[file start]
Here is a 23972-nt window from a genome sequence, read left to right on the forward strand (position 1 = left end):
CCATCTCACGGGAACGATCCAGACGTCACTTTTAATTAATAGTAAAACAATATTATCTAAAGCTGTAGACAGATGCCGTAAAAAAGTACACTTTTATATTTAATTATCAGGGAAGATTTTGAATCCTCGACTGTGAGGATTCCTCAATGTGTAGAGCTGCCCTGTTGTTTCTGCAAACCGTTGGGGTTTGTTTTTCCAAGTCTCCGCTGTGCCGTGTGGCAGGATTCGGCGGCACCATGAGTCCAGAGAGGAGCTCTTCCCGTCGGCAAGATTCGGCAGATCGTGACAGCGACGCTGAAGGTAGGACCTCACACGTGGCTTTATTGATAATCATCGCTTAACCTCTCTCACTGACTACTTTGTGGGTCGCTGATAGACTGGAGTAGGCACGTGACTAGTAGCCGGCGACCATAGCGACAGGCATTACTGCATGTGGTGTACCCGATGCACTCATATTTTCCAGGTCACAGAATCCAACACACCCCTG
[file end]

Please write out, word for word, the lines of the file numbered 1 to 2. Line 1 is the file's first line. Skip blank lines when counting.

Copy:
Here is a 23972-nt window from a genome sequence, read left to right on the forward strand (position 1 = left end):
CCATCTCACGGGAACGATCCAGACGTCACTTTTAATTAATAGTAAAACAATATTATCTAAAGCTGTAGACAGATGCCGTAAAAAAGTACACTTTTATATTTAATTATCAGGGAAGATTTTGAATCCTCGACTGTGAGGATTCCTCAATGTGTAGAGCTGCCCTGTTGTTTCTGCAAACCGTTGGGGTTTGTTTTTCCAAGTCTCCGCTGTGCCGTGTGGCAGGATTCGGCGGCACCATGAGTCCAGAGAGGAGCTCTTCCCGTCGGCAAGATTCGGCAGATCGTGACAGCGACGCTGAAGGTAGGACCTCACACGTGGCTTTATTGATAATCATCGCTTAACCTCTCTCACTGACTACTTTGTGGGTCGCTGATAGACTGGAGTAGGCACGTGACTAGTAGCCGGCGACCATAGCGACAGGCATTACTGCATGTGGTGTACCCGATGCACTCATATTTTCCAGGTCACAGAATCCAACACACCCCTG